Sleep: understanding your rhythm

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He's three months old and still doesn't sleep through the night... how do you make it happen!?!? Before trying anything it is important to understand your baby's sleep rhythm. Elise, our childcare auxiliary, will help us.

 

Sleep: understanding your rhythm

Is there a sleep instruction manual?

No, that would be far too easy... Understanding your child's sleep is not easy. Sometimes you get the impression that he doesn't sleep because he's agitated but in fact he does! Your child's sleep structure will change with age, reaching 6 years of age in a format comparable to that of an adult.

It should be known that a newborn knows 4 states: restless sleep, calm sleep, restless awakening (90% of the time) and calm awakening 10% (a few minutes). The sleep phase is a time when the baby repairs itself, integrates information and secretes the growth hormone that is fundamental for its development.

Can the baby already tell the difference between day and night?

At birth, the newborn already knows a rhythm of the day before and of the sleep he has discovered in his mother's womb. But it's not about the rhythm day and night. Acquiring the rhythm of sleep is thus new for him it will take several months to settle down, two three months approximately. At first, he'll wake up because he's hungry. You will be able to help him to make the difference between day and night thanks to the time donors to the rituals, to the alternation day/night. Making him sleep during the day even if there is light and a little noise will help him too.

How is a baby's night's sleep composed?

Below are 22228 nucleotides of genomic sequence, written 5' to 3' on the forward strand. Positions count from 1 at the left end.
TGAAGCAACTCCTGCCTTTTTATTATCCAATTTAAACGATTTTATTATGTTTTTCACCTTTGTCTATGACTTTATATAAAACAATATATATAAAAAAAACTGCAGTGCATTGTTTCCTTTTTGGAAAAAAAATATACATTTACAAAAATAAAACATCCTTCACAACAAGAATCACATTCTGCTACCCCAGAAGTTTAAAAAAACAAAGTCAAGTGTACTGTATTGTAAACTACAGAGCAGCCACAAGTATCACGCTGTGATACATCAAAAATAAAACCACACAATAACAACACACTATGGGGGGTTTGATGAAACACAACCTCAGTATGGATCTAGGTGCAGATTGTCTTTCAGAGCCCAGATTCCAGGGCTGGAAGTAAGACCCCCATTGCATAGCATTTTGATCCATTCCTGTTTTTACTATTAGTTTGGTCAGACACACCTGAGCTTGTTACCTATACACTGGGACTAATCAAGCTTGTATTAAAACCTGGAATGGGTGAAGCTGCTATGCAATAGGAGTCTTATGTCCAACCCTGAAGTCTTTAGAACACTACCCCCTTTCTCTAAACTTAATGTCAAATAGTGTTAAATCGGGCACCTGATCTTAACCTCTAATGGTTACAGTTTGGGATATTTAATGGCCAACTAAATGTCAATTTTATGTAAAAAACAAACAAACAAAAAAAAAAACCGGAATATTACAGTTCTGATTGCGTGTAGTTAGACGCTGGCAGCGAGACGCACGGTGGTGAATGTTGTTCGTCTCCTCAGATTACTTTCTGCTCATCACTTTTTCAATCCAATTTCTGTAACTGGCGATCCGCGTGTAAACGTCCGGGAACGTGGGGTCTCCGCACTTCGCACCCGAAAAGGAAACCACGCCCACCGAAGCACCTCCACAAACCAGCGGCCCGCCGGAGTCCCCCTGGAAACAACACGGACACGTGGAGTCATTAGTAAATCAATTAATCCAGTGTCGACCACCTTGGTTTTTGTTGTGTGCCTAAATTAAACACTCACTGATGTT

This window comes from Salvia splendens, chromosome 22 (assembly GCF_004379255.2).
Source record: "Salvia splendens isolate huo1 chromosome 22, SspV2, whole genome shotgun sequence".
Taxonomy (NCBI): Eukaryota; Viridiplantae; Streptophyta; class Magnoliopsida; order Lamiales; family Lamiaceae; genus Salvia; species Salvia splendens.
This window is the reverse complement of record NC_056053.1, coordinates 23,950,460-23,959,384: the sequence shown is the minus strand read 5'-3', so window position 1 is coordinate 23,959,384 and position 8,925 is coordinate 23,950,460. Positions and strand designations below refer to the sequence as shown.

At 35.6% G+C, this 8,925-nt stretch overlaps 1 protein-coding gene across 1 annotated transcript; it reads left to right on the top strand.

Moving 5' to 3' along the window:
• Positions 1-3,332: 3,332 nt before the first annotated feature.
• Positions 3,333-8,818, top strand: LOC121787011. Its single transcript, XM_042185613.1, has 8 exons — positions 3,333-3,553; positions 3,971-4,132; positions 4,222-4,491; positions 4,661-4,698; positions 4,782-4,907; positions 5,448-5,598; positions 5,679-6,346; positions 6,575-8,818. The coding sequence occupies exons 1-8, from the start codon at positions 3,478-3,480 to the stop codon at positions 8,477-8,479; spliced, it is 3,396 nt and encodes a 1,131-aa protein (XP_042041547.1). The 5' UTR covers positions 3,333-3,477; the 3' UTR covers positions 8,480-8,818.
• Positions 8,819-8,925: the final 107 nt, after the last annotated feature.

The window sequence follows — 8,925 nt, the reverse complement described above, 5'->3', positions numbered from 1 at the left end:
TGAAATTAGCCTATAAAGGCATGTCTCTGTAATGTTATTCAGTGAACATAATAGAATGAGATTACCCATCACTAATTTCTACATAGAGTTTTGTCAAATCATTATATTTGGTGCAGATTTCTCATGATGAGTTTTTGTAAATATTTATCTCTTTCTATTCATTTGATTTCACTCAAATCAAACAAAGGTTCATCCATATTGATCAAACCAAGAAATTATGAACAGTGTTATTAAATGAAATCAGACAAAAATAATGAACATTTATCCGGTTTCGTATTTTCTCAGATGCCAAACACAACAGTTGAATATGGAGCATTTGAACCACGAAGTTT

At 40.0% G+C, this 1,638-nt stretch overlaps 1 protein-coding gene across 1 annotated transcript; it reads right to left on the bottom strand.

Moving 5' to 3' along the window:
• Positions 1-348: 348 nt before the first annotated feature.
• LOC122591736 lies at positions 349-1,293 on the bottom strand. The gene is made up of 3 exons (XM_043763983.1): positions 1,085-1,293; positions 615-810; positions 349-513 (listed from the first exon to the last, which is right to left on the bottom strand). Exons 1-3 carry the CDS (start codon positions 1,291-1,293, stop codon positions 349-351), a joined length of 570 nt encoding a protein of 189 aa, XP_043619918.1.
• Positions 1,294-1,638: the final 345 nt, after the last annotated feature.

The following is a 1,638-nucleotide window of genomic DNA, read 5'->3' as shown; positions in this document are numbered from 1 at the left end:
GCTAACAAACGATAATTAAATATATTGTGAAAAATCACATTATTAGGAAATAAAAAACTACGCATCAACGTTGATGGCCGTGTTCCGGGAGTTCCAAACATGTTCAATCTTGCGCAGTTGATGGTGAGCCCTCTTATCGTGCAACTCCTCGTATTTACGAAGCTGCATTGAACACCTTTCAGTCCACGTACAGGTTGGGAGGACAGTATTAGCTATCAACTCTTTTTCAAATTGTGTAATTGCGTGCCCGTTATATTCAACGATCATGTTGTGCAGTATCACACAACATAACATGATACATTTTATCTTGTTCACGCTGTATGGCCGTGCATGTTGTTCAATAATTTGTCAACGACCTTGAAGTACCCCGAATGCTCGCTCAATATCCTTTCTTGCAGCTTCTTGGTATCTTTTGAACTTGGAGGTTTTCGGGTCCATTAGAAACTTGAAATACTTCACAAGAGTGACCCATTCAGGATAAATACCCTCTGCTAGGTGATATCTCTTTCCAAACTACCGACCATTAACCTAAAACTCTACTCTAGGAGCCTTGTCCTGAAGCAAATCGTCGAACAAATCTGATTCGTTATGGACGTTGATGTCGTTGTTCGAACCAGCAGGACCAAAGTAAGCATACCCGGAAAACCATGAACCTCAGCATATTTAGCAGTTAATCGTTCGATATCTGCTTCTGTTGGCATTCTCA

A night consists of several cycles and a cycle is a succession of sleep phases. At the end of each cycle, there is a transition phase. This famous transition phase would be explained by the history of our prehistoric ancestors, their brains were activated to check if their environment was safe if their brains did not feel danger then the night could continue and a cycle would resume, otherwise they would wake up. Well, for the newborn it's the same thing. 

Restless sleep: It will evolve and become in adults what we call REM sleep, we sleep but we move. If you observe well, your baby's toes may be moving he may have his eyes open, his body is quite relaxed and soft. His breathing is irregular and one can even see on his face one of the 6 fundamental emotions of joy, fear, disgust, anger, stupor and sadness. You know for example when he smiles and when he is sleeping.

Quiet sleep: He no longer moves but muscle tone is important his hands are close to his face, his legs are bent he is gathered and his face relaxed. 

And these sleep phases, how will they evolve?

Until 6 months, the baby falls asleep in restless sleep. The first month a baby will sleep 20 hours a day (obviously this is an average for information purposes the differences from one child to another are huge).

A cycle (restless and calm sleep) lasts 60 minutes so there are 18 to 20 cycles per 24 hours.

Then around 6 and 9 months, the restless sleep phase passes at the end of the cycle. Restless and calm sleep is reversed and calm will take over. Calm sleep becomes slow sleep.